Scientists have long known that our sensory processing must automatically screen out extraneous inputs — otherwise, we couldn’t experience the world as we do. When we look at our surroundings, for instance, our perceived field of view holds steady or moves smoothly with our gaze. But the eye is also constantly making small movements, or saccades; our visual system has to subtract that background jitter from what we see.
“Automatic suppressive types of mechanisms take place … through large swaths of the brain,” said Richard Krauzlis, a neuroscientist at the National Eye Institute at the National Institutes of Health in Maryland. “Basically all over the place.”
And automatic background subtraction, it turns out, can also manifest in intriguing, unexpected ways. Take a counterintuitive finding that Tadin and his colleagues made in 2003: We’re good at perceiving the movements of small objects, but if those objects are simply made bigger, we find it much more difficult to detect their motion.
Recently in Nature Communications, Tadin’s team offered a tantalizing explanation for why this happens: The brain prioritizes the detection of objects that are more important for us to see, and those tend to be smaller. To a hawk hunting for its next meal, a mouse suddenly darting through a field matters more than the swaying motion of the grass and trees around it. As a result, Tadin and his team discovered, the brain suppresses information about the movement of the background — and as a side effect, it has more difficulty perceiving the movements of larger objects, because it treats them as a kind of background, too.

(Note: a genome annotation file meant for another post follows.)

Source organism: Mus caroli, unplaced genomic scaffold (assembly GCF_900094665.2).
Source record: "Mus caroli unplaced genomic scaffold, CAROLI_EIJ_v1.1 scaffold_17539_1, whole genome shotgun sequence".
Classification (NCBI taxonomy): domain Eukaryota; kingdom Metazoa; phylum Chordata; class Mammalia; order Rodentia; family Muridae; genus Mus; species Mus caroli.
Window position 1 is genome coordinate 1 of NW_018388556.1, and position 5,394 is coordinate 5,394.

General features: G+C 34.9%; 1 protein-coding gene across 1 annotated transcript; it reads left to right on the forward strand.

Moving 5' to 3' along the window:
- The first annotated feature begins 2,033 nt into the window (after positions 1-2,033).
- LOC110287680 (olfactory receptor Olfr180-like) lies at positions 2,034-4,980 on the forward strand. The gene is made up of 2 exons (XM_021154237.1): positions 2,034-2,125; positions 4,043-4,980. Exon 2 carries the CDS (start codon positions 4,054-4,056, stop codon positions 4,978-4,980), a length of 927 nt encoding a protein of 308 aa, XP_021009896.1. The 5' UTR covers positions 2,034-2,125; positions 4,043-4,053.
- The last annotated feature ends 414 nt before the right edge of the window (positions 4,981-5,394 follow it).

“The more we associate people storming the Capitol and waving Confederate flags with white identity and white supremacy, with a capital W and a capital S, the more we’ll find that many white Americans are going to back away from this,” she says.
That avoidance is precisely the problem, says the Rev. Susan Chorley, a Boston-area pastor.
“This mess has been from the founding of this country. This mess has been in our soil. It’s in our soul,” Chorley says. “It’s everywhere, and we’ve never really completely decided that we will look at it.”
If white people want the future to be different, she says, they have to be willing to look at the past and the present — and talk about it as if the nation depended upon it. Which, many say, it does.
“I think it’s on us,” Chorley says. “We as white people need to be gathering up our white people.”
But getting white Americans to genuinely wrestle with these issues, Jardina says, will be a struggle.
“Are white people willing to confront and have a conversation about the extent to which white racial prejudice and white racism, and the desire to maintain white power in the United States, is part of our political process?” she asks. “I’d say that for the majority of white people, the answer is no, they’re not ready to have that conversation.”